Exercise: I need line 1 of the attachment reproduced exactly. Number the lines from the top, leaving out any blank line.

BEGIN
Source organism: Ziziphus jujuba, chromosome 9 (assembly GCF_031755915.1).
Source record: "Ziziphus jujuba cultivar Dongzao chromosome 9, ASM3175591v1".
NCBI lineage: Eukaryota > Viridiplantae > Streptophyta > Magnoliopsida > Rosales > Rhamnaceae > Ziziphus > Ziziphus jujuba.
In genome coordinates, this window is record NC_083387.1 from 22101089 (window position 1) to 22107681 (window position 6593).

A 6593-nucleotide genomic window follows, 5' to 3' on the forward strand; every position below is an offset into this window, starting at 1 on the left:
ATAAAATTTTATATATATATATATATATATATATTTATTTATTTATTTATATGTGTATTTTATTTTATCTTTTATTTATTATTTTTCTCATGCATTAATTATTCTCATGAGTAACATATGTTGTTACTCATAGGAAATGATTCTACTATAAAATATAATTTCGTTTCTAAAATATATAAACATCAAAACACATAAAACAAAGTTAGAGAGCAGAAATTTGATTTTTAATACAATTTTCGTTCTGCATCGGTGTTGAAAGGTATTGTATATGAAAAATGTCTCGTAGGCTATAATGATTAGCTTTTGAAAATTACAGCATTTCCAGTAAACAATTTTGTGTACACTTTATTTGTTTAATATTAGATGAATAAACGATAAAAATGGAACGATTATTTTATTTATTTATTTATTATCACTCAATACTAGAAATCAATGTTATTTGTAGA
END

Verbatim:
Source organism: Ziziphus jujuba, chromosome 9 (assembly GCF_031755915.1).